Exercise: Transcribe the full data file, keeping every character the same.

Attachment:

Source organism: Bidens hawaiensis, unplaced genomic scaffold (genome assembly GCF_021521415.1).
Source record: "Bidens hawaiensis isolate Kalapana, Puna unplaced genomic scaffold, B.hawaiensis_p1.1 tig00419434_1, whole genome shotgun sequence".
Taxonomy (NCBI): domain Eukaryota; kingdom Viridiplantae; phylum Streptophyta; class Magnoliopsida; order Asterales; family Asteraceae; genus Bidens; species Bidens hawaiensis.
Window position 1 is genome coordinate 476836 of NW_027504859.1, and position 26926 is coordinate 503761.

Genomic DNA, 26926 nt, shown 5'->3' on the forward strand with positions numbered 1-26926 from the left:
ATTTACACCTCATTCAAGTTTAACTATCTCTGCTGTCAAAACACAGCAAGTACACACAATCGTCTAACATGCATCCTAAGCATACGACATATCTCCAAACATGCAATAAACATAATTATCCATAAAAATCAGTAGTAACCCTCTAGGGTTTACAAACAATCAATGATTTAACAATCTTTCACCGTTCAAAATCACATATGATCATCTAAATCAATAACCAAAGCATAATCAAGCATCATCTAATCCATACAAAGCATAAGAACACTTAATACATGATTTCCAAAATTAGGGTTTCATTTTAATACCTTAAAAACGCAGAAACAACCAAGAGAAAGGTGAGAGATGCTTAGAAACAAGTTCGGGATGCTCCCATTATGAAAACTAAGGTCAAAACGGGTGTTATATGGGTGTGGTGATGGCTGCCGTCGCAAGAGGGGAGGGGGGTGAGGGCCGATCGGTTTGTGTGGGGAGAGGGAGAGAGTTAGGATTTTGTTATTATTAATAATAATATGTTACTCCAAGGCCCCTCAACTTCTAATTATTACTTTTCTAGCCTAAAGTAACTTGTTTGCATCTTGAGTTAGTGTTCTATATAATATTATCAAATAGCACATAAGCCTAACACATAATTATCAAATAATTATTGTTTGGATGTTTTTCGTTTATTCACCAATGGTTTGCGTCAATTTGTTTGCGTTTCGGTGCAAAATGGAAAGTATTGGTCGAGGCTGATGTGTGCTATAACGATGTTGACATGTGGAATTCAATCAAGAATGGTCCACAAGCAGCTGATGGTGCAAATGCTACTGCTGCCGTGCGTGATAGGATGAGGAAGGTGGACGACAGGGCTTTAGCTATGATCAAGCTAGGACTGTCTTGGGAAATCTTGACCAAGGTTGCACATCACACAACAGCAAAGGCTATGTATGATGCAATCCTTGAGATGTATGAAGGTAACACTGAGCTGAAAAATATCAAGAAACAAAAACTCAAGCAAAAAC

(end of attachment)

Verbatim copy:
Source organism: Bidens hawaiensis, unplaced genomic scaffold (genome assembly GCF_021521415.1).
Source record: "Bidens hawaiensis isolate Kalapana, Puna unplaced genomic scaffold, B.hawaiensis_p1.1 tig00419434_1, whole genome shotgun sequence".
Taxonomy (NCBI): domain Eukaryota; kingdom Viridiplantae; phylum Streptophyta; class Magnoliopsida; order Asterales; family Asteraceae; genus Bidens; species Bidens hawaiensis.
Window position 1 is genome coordinate 476836 of NW_027504859.1, and position 26926 is coordinate 503761.

Genomic DNA, 26926 nt, shown 5'->3' on the forward strand with positions numbered 1-26926 from the left:
ATTTACACCTCATTCAAGTTTAACTATCTCTGCTGTCAAAACACAGCAAGTACACACAATCGTCTAACATGCATCCTAAGCATACGACATATCTCCAAACATGCAATAAACATAATTATCCATAAAAATCAGTAGTAACCCTCTAGGGTTTACAAACAATCAATGATTTAACAATCTTTCACCGTTCAAAATCACATATGATCATCTAAATCAATAACCAAAGCATAATCAAGCATCATCTAATCCATACAAAGCATAAGAACACTTAATACATGATTTCCAAAATTAGGGTTTCATTTTAATACCTTAAAAACGCAGAAACAACCAAGAGAAAGGTGAGAGATGCTTAGAAACAAGTTCGGGATGCTCCCATTATGAAAACTAAGGTCAAAACGGGTGTTATATGGGTGTGGTGATGGCTGCCGTCGCAAGAGGGGAGGGGGGTGAGGGCCGATCGGTTTGTGTGGGGAGAGGGAGAGAGTTAGGATTTTGTTATTATTAATAATAATATGTTACTCCAAGGCCCCTCAACTTCTAATTATTACTTTTCTAGCCTAAAGTAACTTGTTTGCATCTTGAGTTAGTGTTCTATATAATATTATCAAATAGCACATAAGCCTAACACATAATTATCAAATAATTATTGTTTGGATGTTTTTCGTTTATTCACCAATGGTTTGCGTCAATTTGTTTGCGTTTCGGTGCAAAATGGAAAGTATTGGTCGAGGCTGATGTGTGCTATAACGATGTTGACATGTGGAATTCAATCAAGAATGGTCCACAAGCAGCTGATGGTGCAAATGCTACTGCTGCCGTGCGTGATAGGATGAGGAAGGTGGACGACAGGGCTTTAGCTATGATCAAGCTAGGACTGTCTTGGGAAATCTTGACCAAGGTTGCACATCACACAACAGCAAAGGCTATGTATGATGCAATCCTTGAGATGTATGAAGGTAACACTGAGCTGAAAAATATCAAGAAACAAAAACTCAAGCAAAAAC